A town built around a historic epicenter for some of America’s great Lakota and Dakota Indian tribes. Eventually, a quickly growing epicenter for the western expansion after the advent of the railroads, Sioux Falls became South Dakota's largest and most densely populated city. Being from Southern California, I didn’t get the feeling that the city was overcrowded but – to the contrary – comfortable. With chic old brick buildings filling the core of the city, a lacing of railroads, and a Falls Park, the city is welcoming to a family of six. We had dinner at a local brewery called Remedy Brewing, where the boys enjoyed dancing to live music. Or dance fighting, whatever. One wound up crying somehow. Chelsea and I discovered “chislic,” tender lamb bites with garlic butter and herb salt. We were told that this amazing must-have meat was a regional delicacy.
Our first stop was Ingalls Homestead near De Smet
This was a fantastic first stop as the boys got a taste of what life was like at the turn of the 19th century. My mother is a huge lover of House on the Prairie and Laura Ingalls, so of course I teased her by sending pictures of the farm house and school and asked her to guess where I was.
Unlike the show, the Ingalls Homestead was actually on a prairie. We also discovered that there were lots of activities to do and learn from. The boys made rope, corn cob superheroes, ground their own flour with wheat and a 19th century coffee grinder, and even got to drive a covered wagon.
We headed to the Badlands and Great Plains
The drive was a few hours from the homestead, passing through the capitol of Pierre. It was a nice stop and great that we could walk right up to the majestic capitol building to take some pictures.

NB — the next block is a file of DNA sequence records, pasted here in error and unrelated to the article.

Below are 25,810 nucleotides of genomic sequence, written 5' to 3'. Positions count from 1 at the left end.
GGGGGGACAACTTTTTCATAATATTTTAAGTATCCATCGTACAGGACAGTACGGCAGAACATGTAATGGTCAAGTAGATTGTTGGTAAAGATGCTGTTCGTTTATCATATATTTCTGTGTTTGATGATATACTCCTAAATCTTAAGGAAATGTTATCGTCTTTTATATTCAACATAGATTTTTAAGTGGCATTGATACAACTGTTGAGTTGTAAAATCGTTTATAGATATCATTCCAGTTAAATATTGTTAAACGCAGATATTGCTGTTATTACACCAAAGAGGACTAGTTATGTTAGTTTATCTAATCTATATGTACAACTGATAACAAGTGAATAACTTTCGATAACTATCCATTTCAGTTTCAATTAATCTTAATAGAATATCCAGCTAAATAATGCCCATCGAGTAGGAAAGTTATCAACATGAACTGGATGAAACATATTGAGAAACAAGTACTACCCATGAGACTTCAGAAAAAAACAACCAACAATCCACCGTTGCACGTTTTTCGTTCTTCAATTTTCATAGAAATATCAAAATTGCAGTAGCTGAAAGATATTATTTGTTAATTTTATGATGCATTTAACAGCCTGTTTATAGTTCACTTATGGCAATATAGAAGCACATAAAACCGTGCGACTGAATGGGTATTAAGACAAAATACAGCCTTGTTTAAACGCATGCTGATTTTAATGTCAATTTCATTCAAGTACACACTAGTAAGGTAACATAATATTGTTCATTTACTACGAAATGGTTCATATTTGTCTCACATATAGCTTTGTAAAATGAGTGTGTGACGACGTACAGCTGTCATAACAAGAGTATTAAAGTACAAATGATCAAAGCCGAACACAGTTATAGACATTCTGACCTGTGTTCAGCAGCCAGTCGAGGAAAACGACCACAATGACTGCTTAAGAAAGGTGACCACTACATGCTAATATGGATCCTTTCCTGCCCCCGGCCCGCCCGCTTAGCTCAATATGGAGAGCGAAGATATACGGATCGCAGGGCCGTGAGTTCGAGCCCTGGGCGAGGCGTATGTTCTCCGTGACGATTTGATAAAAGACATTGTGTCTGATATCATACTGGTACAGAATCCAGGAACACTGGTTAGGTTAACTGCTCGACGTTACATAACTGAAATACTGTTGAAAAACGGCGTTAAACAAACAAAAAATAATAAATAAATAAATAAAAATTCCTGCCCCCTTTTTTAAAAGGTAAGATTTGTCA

We continued through the vast open space of grasslands and my imagination kicked it. I wondered how long it would have taken for settlers or Indians to cross this ocean of green. I imagined standing in the massive expanse before towns and cities, watching a storm roll through. What a sight it must have been.
We finally arrived at the Badlands and found ourselves amidst the landscapes' natural ruler of time. Each layer of decayed and eroded hills was a marker of years and change. They were mesmerizing with all their colorful layers and strange conical shapes. It was awe inspiring to think that the earth coming through these peaks over time was the same walked on by dinosaurs millions of years ago.
After a good nights sleep at Circle View Guest Ranch and a morning frolic with the resident chickens and calf, we headed off to see another fantastic vista of American history. As we headed off through the remainder of the Badlands and Great Plains, the boys had a chance to try to catch a prairie dog. It was great because they burned off a ton of energy without the slightest chance of nabbing the furry, squawky little critters.
Then, we made our stop at Wall Drug
This place takes eclectic to a whole new level. The entire “drug store” was more of a mall of fascinating Americana, complete with a strange pen for an ornery T-rex that would try to escape every eight minutes or so. Despite the goofy design, the boys were terrified that they’d be eaten. I loved it!